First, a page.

[[quoteright:344:http://static.tvtropes.org/pmwiki/pub/images/Eaglesold_4489.jpg]] [[caption-width-right:344:The classic lineup, circa 1976. From left to right: Don Henley, Joe Walsh, Don Felder, Glenn Frey and Randy Meisner]]

->''"The theme of all our albums is looking for it, whether it be a woman, or peace of mind, or satisfaction, or success, riches or happiness, or any of that."''
-->-- '''Don Henley'''

One of the definitive bands of the American [[TheSeventies 1970s]], and the group behind many of classic rock's most iconic hits - "Hotel California", "Life in the Fast Lane", and "Heartache Tonight", to name a few. They started as a backup band for Music/LindaRonstadt; the original group featured singer/guitarist/pianist Glenn Frey, guitarist/singer Don Felder, guitarist/singer Bernie Leadon, bassist/singer Randy Meisner, and drummer/singer Don Henley. She noticed that they worked well together, then encouraged them to go on their own. They started out as a country rock group before moving on to more mainstream sounds and dropping members; Eagles found their way to superstardom around 1974, former solo guitarist Joe Walsh joined in 1975 and the band would reach their greatest success with the 1976 release of their album ''Hotel California''. Many of their songs revolve around or at least touch upon the ugly side of the AmericanDream that nobody talks about, which the band members felt they knew quite a lot about by the middle part of their career. Possibly worth noting is that their first GreatestHitsAlbum was the best selling album in United States history for over three decades, and its status only changed because Music/MichaelJackson [[DeadArtistsAreBetter died]]. The band broke up following an infamous concert in July 1980 that featured Frey and Felder threatening each other throughout the performance. Each of the members went on (or in Walsh's case, back) to a solo career, although Henley and Frey were the most successful.

It is also worth noting that at their "Hell Freezes Over" reunion tour, Glenn Frey quipped "For the record, we never broke up; we just took a fourteen year vacation." Felder would later quit the group and sue Frey and Henley. Eagles ''officially'' reunited to release their first new album in 28 years, 2007's ''Long Road Out of Eden'' and have spent much of the time since on tour.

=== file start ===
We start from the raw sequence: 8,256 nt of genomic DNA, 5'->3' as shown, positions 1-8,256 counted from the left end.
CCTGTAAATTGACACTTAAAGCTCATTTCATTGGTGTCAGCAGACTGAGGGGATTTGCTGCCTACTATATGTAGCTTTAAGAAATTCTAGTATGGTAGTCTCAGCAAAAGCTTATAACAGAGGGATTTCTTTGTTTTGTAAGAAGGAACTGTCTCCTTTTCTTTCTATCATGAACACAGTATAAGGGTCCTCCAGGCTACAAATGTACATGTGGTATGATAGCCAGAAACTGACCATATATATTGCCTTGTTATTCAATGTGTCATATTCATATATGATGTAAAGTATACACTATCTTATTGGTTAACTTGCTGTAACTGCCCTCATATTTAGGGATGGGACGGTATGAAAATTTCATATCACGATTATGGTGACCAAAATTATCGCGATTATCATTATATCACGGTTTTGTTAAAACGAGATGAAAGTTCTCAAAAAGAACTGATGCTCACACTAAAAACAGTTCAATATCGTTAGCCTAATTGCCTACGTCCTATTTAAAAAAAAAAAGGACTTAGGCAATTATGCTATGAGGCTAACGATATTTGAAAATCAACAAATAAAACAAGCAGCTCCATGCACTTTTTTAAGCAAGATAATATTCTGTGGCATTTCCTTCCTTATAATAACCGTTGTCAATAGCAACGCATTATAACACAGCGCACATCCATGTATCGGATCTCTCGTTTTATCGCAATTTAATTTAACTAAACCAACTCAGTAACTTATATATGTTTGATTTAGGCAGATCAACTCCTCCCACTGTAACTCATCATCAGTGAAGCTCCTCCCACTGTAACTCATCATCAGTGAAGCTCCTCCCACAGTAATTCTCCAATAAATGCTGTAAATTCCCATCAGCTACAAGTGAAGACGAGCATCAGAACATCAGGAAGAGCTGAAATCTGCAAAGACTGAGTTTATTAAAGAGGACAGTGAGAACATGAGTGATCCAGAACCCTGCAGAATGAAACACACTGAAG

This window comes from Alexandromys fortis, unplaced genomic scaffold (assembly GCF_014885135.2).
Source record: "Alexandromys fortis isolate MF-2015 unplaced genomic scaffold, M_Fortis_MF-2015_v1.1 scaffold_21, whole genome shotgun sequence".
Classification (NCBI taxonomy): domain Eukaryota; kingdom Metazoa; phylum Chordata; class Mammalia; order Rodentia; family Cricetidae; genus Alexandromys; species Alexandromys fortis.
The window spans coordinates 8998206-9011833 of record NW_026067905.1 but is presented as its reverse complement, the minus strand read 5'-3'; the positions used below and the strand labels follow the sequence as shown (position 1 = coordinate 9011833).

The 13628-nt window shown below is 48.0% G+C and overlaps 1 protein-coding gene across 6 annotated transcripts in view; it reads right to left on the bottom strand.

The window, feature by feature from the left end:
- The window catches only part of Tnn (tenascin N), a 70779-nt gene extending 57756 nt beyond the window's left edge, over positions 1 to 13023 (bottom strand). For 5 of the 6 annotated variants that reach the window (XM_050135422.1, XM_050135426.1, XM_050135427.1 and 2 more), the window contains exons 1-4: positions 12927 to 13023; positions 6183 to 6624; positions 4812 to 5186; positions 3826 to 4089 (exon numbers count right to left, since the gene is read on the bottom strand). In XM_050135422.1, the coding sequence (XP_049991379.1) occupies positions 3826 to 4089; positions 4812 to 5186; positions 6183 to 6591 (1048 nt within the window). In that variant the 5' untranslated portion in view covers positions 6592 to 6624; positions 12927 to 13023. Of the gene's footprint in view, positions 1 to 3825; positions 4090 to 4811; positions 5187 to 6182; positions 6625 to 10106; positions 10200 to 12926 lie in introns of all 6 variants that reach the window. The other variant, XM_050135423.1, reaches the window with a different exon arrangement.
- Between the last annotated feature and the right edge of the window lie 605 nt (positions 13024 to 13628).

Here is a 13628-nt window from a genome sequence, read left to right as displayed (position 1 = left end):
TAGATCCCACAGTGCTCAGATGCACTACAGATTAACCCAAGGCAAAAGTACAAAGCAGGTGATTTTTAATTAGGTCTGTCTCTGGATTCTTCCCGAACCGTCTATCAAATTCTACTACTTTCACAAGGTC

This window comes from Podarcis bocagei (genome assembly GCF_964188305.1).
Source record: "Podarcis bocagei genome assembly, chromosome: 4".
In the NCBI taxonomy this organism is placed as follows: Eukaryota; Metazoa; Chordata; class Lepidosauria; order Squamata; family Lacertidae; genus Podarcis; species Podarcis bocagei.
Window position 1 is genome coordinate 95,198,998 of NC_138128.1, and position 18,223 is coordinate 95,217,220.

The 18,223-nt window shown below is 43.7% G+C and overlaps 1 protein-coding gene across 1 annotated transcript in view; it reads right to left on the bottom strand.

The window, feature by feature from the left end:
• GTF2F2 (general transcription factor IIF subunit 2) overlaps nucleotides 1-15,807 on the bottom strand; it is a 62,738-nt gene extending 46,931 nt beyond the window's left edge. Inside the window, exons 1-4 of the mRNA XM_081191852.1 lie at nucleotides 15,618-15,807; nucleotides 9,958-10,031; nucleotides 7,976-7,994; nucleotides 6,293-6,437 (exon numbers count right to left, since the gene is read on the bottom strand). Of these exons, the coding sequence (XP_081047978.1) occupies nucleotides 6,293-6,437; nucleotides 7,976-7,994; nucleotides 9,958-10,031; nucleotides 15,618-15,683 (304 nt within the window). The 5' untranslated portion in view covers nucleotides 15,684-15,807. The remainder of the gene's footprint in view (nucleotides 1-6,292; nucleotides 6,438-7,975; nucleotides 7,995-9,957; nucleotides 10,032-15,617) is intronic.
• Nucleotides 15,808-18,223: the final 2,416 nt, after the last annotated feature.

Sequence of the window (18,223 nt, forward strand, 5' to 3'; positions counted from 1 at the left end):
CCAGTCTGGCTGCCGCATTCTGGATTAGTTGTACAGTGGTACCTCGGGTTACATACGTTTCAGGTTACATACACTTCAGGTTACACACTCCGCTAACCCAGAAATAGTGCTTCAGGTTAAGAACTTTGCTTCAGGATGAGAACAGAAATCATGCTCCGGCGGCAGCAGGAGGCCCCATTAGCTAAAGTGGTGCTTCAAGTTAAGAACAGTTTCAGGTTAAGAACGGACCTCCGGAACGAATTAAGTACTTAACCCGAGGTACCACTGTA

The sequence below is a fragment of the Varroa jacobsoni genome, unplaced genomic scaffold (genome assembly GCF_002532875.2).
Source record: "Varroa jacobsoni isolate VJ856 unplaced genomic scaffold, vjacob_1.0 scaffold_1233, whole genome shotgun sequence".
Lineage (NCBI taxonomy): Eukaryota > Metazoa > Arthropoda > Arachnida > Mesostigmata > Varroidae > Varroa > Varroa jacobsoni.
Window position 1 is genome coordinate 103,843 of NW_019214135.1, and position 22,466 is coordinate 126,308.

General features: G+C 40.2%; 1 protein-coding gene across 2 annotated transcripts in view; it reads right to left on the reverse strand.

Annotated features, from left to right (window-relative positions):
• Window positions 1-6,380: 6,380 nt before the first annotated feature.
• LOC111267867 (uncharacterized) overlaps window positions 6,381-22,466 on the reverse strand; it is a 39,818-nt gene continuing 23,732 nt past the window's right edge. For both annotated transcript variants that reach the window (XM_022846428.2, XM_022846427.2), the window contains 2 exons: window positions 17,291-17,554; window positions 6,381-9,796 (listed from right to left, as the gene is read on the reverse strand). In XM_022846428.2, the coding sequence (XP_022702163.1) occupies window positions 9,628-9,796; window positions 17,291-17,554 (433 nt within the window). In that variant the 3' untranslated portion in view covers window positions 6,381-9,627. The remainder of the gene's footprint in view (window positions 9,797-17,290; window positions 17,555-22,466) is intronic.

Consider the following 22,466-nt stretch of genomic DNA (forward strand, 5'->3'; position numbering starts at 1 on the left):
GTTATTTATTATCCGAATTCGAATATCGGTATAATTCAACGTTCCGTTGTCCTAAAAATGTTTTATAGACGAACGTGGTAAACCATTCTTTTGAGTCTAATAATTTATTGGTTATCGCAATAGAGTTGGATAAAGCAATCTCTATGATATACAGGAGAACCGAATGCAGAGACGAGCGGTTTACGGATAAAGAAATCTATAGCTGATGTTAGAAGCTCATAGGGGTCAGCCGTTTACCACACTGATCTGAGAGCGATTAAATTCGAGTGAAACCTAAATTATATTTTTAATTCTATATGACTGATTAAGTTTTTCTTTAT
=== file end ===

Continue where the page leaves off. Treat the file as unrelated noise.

Their instrumental space-country-rock song "Journey of the Sorcerer" (from the album ''One of These Nights'') is famous for being used as the theme song for ''Franchise/TheHitchhikersGuideToTheGalaxy''.

Although Eagles are not primarily considered a country music act, the band has loads of cred in that department. Three of the band's singles have been top 40 country hits, and ''Long Road out of Eden'' was the best-selling country album of 2008. In addition, Eagles' trademark use of layered harmonies has shown up in a very large number of country music bands, from 80's mainstream groups Alabama and Restless Heart, to more recent acts like Alison Krauss & Union Station and Diamond Rio. In 1993, several country singers joined forces to record a tribute album called ''Common Thread: The Songs of the Eagles''; Travis Tritt's decision to include the 1980 lineup in the video for his cover of "Take It Easy" is said to have been a catalyst in the band's 1994 reunion. In addition, Henley recorded two duets with country superstar Trisha Yearwood.

Current members:
* Glenn Frey - Lead & backing vocals, rhythm guitar, piano
* Joe Walsh - Lead guitar, lead & backing vocals
* Timothy B. Schmit - Bass, lead & backing vocals